Purchasing's value often lost in company mergers

2 July 2003
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03 July 2003 | David Arminas

Too often procurement departments are merged in a company acquisition without thinking about what strategic value the merged function can make.

A board will think only of economies of scale, such as cuts in administration, Dr Stephan Wagner, head of corporate supply chain management at Swiss packaging and beverage filling machine maker SIG Holdings, told delegates at the International Federation of Purchasing and Materials Management biennial conference in Lucerne.

"It's easy to see the attractions of these quick wins through integration of the departments and their processes," he said.

"But in the majority of acquisitions, purchasers are not invited to decide on the business plan of the new organisation. Unless the new purchasing processes add value to the business plan, I say don't merge departments."

As an example, Wagner noted that some boards will quickly sell off newly acquired companies, making the integration of purchasing departments a waste of time and money.

But Gerhard Gehweiler, head of purchasing at German utility Linde Gas, said economy of scale quick wins are necessary to strengthen a purchasing department's role within a company.

He said: "Of course integration of departments must be managed carefully, but speed is essential. It is best to go to for the 80 per cent of savings that can be done quickly than to wait to set yourself up for the 100 per cent you think you can get later."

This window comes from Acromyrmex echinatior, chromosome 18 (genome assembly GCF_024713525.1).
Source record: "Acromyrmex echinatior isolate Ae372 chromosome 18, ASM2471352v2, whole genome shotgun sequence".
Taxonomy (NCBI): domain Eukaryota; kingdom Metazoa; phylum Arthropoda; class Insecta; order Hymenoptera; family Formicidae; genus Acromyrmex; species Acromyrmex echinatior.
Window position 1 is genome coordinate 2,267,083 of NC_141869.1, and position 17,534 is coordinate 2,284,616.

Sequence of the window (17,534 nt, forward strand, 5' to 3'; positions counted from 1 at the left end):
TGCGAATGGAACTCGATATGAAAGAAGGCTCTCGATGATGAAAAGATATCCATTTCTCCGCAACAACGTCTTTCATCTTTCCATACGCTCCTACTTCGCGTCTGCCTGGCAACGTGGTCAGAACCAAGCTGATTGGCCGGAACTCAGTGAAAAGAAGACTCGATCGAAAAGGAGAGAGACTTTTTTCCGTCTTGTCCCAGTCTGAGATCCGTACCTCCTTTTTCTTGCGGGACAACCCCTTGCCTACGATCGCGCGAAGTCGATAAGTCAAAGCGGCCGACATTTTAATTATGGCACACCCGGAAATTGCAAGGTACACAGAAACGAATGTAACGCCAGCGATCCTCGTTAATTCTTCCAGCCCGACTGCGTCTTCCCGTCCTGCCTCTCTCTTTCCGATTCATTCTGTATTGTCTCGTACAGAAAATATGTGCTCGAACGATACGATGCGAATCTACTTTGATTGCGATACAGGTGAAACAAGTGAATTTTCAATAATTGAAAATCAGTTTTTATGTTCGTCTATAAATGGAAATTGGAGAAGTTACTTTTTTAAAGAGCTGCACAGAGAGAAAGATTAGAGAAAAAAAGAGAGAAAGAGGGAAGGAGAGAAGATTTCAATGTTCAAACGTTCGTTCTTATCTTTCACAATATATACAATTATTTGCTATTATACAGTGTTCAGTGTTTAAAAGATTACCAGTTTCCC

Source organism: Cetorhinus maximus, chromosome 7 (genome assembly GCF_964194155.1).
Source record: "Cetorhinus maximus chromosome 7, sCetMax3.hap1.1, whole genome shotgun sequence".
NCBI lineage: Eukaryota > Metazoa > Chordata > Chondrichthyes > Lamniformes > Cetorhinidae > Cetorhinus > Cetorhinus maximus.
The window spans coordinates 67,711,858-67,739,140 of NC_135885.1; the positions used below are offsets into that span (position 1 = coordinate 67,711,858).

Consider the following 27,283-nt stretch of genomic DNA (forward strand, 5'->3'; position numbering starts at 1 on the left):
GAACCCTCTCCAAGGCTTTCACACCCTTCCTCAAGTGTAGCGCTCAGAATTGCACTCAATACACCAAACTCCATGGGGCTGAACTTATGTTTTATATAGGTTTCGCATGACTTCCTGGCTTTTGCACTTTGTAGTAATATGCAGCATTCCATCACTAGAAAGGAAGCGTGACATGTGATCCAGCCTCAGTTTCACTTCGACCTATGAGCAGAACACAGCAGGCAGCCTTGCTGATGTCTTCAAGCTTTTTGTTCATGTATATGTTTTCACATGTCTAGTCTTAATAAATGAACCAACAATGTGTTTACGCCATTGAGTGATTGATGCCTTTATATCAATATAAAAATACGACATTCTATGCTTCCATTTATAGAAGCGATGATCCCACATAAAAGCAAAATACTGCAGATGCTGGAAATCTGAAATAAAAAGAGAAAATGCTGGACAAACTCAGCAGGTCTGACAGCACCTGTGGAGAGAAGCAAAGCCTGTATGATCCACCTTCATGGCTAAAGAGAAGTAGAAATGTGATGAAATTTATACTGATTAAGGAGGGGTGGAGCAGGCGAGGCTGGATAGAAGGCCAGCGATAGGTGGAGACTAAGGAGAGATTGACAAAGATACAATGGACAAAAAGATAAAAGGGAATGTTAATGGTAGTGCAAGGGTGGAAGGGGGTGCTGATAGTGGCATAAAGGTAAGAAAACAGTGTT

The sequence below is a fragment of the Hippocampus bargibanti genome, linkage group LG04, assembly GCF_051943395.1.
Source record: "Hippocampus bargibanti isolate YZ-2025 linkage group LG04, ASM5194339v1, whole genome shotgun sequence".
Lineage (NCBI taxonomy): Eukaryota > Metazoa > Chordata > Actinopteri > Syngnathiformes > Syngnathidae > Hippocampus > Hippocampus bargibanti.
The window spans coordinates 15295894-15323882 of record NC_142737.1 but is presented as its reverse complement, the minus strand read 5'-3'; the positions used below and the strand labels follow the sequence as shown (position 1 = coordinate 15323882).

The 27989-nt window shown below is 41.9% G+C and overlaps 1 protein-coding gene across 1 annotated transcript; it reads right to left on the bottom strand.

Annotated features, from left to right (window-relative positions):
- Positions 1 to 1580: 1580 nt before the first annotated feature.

Dr Gerald Klier, director of procurement co-ordination at energy company E.ON, which owns British utility Powergen, believed that in any merger or acquisition, procurement heads should immediately set up a cross-functional team to identify best practices in the purchasing department of the newly acquired company.

"There are a lot of things one purchasing department from one country can learn from that of another. The idea is to spread around market knowledge, technical know-how and best practice wherever it's found."

Klier also warned purchasers to be careful of lost knowledge through lack of language skills among buyers from different countries who find themselves in a new company.

"Cable buyers from Germany, the UK and Sweden, who are now part of a larger international organisation, may have trouble expressing technical details that are part of best practice in their countries. Procurement heads must ensure good translators and language courses are available. All this takes time to arrange and to get rewards."


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